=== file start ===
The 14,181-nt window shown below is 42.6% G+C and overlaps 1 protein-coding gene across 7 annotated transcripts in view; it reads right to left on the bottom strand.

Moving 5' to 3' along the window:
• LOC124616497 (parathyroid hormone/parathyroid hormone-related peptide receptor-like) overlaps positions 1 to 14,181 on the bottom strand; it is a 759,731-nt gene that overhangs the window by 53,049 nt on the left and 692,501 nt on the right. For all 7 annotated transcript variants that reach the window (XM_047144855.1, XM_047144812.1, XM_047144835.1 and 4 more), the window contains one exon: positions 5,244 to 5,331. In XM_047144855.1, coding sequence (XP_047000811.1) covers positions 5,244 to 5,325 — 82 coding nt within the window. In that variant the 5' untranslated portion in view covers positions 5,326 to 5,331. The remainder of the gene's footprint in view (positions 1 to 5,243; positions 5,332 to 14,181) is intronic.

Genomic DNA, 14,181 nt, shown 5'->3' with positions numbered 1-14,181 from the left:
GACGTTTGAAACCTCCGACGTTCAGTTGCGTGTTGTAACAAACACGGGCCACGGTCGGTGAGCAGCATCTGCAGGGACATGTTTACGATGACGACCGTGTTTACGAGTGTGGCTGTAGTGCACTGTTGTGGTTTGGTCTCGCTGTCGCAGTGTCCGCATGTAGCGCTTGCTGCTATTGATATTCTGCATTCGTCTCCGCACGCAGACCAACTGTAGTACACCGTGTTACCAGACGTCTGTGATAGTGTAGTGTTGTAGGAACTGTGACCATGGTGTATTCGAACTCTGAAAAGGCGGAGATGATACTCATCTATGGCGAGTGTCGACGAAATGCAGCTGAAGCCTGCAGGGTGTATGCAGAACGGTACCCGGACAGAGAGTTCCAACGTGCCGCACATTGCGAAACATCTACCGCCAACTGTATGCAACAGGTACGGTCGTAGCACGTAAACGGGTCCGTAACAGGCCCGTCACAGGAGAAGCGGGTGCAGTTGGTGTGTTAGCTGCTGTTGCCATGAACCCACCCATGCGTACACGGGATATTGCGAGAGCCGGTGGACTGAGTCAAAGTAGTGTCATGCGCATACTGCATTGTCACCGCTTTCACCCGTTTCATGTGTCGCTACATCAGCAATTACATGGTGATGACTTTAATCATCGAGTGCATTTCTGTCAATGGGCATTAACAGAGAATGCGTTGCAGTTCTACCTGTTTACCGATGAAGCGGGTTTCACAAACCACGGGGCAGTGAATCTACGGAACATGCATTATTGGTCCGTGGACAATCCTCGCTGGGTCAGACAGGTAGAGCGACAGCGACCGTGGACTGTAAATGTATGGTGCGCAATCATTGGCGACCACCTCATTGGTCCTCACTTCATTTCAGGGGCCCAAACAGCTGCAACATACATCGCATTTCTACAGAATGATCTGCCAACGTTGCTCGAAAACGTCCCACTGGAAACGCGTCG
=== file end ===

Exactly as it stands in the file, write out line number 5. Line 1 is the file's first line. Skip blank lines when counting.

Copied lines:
GACGTTTGAAACCTCCGACGTTCAGTTGCGTGTTGTAACAAACACGGGCCACGGTCGGTGAGCAGCATCTGCAGGGACATGTTTACGATGACGACCGTGTTTACGAGTGTGGCTGTAGTGCACTGTTGTGGTTTGGTCTCGCTGTCGCAGTGTCCGCATGTAGCGCTTGCTGCTATTGATATTCTGCATTCGTCTCCGCACGCAGACCAACTGTAGTACACCGTGTTACCAGACGTCTGTGATAGTGTAGTGTTGTAGGAACTGTGACCATGGTGTATTCGAACTCTGAAAAGGCGGAGATGATACTCATCTATGGCGAGTGTCGACGAAATGCAGCTGAAGCCTGCAGGGTGTATGCAGAACGGTACCCGGACAGAGAGTTCCAACGTGCCGCACATTGCGAAACATCTACCGCCAACTGTATGCAACAGGTACGGTCGTAGCACGTAAACGGGTCCGTAACAGGCCCGTCACAGGAGAAGCGGGTGCAGTTGGTGTGTTAGCTGCTGTTGCCATGAACCCACCCATGCGTACACGGGATATTGCGAGAGCCGGTGGACTGAGTCAAAGTAGTGTCATGCGCATACTGCATTGTCACCGCTTTCACCCGTTTCATGTGTCGCTACATCAGCAATTACATGGTGATGACTTTAATCATCGAGTGCATTTCTGTCAATGGGCATTAACAGAGAATGCGTTGCAGTTCTACCTGTTTACCGATGAAGCGGGTTTCACAAACCACGGGGCAGTGAATCTACGGAACATGCATTATTGGTCCGTGGACAATCCTCGCTGGGTCAGACAGGTAGAGCGACAGCGACCGTGGACTGTAAATGTATGGTGCGCAATCATTGGCGACCACCTCATTGGTCCTCACTTCATTTCAGGGGCCCAAACAGCTGCAACATACATCGCATTTCTACAGAATGATCTGCCAACGTTGCTCGAAAACGTCCCACTGGAAACGCGTCG